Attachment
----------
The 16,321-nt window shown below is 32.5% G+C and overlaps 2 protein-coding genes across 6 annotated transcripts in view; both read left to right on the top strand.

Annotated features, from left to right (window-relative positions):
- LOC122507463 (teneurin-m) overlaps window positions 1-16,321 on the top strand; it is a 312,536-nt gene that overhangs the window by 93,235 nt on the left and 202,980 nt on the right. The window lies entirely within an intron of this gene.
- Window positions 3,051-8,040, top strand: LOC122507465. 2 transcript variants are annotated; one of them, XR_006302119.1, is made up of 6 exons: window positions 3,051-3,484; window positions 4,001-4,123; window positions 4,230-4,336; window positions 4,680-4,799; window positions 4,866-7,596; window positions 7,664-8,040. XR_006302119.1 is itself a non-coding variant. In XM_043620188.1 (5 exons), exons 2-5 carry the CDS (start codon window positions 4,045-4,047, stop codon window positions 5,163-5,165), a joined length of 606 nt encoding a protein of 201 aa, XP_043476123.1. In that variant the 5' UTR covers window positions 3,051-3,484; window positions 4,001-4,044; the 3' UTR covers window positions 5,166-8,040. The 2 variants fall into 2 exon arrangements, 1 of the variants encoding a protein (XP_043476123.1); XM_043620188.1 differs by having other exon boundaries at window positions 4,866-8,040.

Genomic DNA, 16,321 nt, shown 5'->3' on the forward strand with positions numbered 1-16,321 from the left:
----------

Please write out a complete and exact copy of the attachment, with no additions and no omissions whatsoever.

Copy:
The 16,321-nt window shown below is 32.5% G+C and overlaps 2 protein-coding genes across 6 annotated transcripts in view; both read left to right on the top strand.

Annotated features, from left to right (window-relative positions):
- LOC122507463 (teneurin-m) overlaps window positions 1-16,321 on the top strand; it is a 312,536-nt gene that overhangs the window by 93,235 nt on the left and 202,980 nt on the right. The window lies entirely within an intron of this gene.
- Window positions 3,051-8,040, top strand: LOC122507465. 2 transcript variants are annotated; one of them, XR_006302119.1, is made up of 6 exons: window positions 3,051-3,484; window positions 4,001-4,123; window positions 4,230-4,336; window positions 4,680-4,799; window positions 4,866-7,596; window positions 7,664-8,040. XR_006302119.1 is itself a non-coding variant. In XM_043620188.1 (5 exons), exons 2-5 carry the CDS (start codon window positions 4,045-4,047, stop codon window positions 5,163-5,165), a joined length of 606 nt encoding a protein of 201 aa, XP_043476123.1. In that variant the 5' UTR covers window positions 3,051-3,484; window positions 4,001-4,044; the 3' UTR covers window positions 5,166-8,040. The 2 variants fall into 2 exon arrangements, 1 of the variants encoding a protein (XP_043476123.1); XM_043620188.1 differs by having other exon boundaries at window positions 4,866-8,040.

Genomic DNA, 16,321 nt, shown 5'->3' on the forward strand with positions numbered 1-16,321 from the left: